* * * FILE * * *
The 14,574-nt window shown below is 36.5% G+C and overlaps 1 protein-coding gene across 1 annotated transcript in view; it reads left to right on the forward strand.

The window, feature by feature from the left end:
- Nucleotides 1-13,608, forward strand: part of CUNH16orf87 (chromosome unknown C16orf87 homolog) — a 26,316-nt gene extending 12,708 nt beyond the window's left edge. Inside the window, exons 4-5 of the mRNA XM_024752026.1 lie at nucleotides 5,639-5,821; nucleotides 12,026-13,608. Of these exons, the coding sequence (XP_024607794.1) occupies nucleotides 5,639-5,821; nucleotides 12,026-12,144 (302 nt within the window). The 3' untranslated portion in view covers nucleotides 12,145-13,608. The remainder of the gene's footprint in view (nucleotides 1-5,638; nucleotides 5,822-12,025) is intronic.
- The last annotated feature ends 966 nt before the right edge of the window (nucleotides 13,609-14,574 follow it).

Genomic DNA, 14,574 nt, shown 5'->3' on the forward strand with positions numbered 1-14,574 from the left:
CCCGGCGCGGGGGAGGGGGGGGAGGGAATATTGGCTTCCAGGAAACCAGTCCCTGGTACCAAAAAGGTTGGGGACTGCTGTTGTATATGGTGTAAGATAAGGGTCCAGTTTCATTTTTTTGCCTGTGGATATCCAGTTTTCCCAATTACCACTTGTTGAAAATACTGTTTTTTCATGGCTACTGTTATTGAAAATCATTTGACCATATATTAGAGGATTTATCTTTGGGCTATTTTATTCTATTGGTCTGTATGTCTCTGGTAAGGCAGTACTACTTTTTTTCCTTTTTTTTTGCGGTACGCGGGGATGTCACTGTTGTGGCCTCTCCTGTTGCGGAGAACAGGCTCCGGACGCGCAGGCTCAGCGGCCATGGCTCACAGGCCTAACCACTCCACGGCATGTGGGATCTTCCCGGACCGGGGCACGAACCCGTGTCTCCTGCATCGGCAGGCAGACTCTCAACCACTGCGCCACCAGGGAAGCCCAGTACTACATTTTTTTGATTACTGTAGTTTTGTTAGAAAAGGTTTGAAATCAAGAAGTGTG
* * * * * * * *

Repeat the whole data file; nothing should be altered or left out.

The 14,574-nt window shown below is 36.5% G+C and overlaps 1 protein-coding gene across 1 annotated transcript in view; it reads left to right on the forward strand.

The window, feature by feature from the left end:
- Nucleotides 1-13,608, forward strand: part of CUNH16orf87 (chromosome unknown C16orf87 homolog) — a 26,316-nt gene extending 12,708 nt beyond the window's left edge. Inside the window, exons 4-5 of the mRNA XM_024752026.1 lie at nucleotides 5,639-5,821; nucleotides 12,026-13,608. Of these exons, the coding sequence (XP_024607794.1) occupies nucleotides 5,639-5,821; nucleotides 12,026-12,144 (302 nt within the window). The 3' untranslated portion in view covers nucleotides 12,145-13,608. The remainder of the gene's footprint in view (nucleotides 1-5,638; nucleotides 5,822-12,025) is intronic.
- The last annotated feature ends 966 nt before the right edge of the window (nucleotides 13,609-14,574 follow it).

Genomic DNA, 14,574 nt, shown 5'->3' on the forward strand with positions numbered 1-14,574 from the left:
CCCGGCGCGGGGGAGGGGGGGGAGGGAATATTGGCTTCCAGGAAACCAGTCCCTGGTACCAAAAAGGTTGGGGACTGCTGTTGTATATGGTGTAAGATAAGGGTCCAGTTTCATTTTTTTGCCTGTGGATATCCAGTTTTCCCAATTACCACTTGTTGAAAATACTGTTTTTTCATGGCTACTGTTATTGAAAATCATTTGACCATATATTAGAGGATTTATCTTTGGGCTATTTTATTCTATTGGTCTGTATGTCTCTGGTAAGGCAGTACTACTTTTTTTCCTTTTTTTTTGCGGTACGCGGGGATGTCACTGTTGTGGCCTCTCCTGTTGCGGAGAACAGGCTCCGGACGCGCAGGCTCAGCGGCCATGGCTCACAGGCCTAACCACTCCACGGCATGTGGGATCTTCCCGGACCGGGGCACGAACCCGTGTCTCCTGCATCGGCAGGCAGACTCTCAACCACTGCGCCACCAGGGAAGCCCAGTACTACATTTTTTTGATTACTGTAGTTTTGTTAGAAAAGGTTTGAAATCAAGAAGTGTG